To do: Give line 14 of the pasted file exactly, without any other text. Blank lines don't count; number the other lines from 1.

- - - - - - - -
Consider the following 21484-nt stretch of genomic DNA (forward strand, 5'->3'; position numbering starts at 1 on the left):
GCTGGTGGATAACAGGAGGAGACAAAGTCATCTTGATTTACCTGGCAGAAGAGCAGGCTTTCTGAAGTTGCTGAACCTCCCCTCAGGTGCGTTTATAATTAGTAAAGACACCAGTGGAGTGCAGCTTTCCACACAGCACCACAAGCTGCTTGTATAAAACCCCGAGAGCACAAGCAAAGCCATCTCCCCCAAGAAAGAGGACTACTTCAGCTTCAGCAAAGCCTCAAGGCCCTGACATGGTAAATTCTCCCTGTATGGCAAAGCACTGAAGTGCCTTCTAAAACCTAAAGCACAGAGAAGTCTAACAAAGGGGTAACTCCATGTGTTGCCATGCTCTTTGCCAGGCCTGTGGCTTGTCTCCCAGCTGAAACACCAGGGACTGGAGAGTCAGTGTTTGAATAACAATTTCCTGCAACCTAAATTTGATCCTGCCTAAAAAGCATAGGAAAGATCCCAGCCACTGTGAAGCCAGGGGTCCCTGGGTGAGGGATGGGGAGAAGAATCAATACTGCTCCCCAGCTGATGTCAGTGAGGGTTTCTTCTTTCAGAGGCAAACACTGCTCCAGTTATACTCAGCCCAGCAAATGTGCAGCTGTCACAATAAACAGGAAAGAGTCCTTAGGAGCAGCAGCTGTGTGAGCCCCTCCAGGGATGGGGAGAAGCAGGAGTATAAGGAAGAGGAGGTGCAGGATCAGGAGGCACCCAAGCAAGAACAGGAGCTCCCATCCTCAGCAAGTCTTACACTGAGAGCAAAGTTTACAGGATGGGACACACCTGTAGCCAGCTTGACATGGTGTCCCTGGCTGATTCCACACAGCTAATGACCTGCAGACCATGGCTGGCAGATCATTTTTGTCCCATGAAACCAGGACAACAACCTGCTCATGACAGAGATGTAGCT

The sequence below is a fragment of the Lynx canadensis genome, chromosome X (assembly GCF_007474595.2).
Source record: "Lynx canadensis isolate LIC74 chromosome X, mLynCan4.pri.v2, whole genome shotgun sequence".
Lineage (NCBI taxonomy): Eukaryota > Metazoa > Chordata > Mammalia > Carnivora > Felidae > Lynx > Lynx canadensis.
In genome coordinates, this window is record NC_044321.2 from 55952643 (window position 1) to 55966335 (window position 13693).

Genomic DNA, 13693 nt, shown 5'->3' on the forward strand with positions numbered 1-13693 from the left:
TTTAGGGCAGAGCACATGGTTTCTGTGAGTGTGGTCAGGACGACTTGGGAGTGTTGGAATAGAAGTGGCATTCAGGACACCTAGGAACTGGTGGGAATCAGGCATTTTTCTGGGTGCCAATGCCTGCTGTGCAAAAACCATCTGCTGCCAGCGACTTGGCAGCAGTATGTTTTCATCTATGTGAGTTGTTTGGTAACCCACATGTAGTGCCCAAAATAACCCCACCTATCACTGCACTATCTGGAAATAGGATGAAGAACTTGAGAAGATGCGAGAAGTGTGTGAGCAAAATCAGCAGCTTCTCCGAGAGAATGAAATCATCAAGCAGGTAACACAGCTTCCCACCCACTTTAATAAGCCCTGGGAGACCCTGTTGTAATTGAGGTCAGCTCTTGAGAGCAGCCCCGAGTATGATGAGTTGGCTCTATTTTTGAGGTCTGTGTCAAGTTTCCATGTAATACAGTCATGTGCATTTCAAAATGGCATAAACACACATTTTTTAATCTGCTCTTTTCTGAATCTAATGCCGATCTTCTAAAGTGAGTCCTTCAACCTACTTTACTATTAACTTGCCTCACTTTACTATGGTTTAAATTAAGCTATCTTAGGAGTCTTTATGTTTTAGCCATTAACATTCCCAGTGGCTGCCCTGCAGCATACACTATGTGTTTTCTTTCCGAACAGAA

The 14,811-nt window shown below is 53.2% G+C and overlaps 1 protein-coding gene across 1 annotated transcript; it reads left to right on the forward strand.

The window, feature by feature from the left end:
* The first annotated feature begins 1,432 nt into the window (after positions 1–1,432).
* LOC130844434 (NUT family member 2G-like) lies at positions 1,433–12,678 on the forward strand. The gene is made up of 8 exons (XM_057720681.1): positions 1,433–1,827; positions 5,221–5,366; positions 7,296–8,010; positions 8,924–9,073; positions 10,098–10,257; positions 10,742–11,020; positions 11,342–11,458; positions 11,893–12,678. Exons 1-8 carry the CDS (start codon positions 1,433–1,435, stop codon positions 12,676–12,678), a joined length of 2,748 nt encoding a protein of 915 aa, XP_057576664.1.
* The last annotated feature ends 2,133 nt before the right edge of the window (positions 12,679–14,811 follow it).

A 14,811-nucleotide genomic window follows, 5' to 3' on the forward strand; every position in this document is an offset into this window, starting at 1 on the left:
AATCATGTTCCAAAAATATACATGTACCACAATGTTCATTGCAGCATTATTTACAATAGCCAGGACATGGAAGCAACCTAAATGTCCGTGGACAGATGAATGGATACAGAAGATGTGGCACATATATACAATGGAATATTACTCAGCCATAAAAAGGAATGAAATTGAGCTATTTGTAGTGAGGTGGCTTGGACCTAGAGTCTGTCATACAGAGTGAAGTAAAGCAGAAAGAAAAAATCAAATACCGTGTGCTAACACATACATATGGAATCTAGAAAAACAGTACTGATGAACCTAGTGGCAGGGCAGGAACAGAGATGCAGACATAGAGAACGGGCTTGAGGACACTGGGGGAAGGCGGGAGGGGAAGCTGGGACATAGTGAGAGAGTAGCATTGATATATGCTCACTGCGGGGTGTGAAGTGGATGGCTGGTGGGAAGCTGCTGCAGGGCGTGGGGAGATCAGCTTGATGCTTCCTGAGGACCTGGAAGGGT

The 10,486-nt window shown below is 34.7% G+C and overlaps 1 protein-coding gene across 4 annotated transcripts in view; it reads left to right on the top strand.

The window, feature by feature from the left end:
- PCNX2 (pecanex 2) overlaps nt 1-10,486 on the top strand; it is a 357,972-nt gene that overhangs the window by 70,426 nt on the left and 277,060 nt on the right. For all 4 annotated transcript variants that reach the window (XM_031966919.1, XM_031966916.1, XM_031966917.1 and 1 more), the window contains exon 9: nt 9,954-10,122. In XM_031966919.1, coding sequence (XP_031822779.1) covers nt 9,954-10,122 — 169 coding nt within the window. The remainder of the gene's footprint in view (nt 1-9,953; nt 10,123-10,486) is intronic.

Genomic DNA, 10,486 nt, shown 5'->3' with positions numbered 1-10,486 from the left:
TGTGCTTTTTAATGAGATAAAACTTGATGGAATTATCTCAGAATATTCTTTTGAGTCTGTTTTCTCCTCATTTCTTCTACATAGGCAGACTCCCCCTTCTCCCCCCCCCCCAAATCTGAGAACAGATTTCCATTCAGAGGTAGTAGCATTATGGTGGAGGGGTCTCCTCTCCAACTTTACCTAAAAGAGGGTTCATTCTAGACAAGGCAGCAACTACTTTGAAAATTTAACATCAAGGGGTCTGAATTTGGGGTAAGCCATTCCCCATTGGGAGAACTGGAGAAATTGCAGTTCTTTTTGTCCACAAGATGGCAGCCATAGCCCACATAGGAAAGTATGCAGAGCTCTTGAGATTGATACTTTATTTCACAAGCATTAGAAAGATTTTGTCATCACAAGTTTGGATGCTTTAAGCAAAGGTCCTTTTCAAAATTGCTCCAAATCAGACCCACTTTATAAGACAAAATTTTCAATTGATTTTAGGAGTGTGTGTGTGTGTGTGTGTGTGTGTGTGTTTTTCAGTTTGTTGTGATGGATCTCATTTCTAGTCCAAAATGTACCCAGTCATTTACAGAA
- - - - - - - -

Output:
A 14,811-nucleotide genomic window follows, 5' to 3' on the forward strand; every position in this document is an offset into this window, starting at 1 on the left: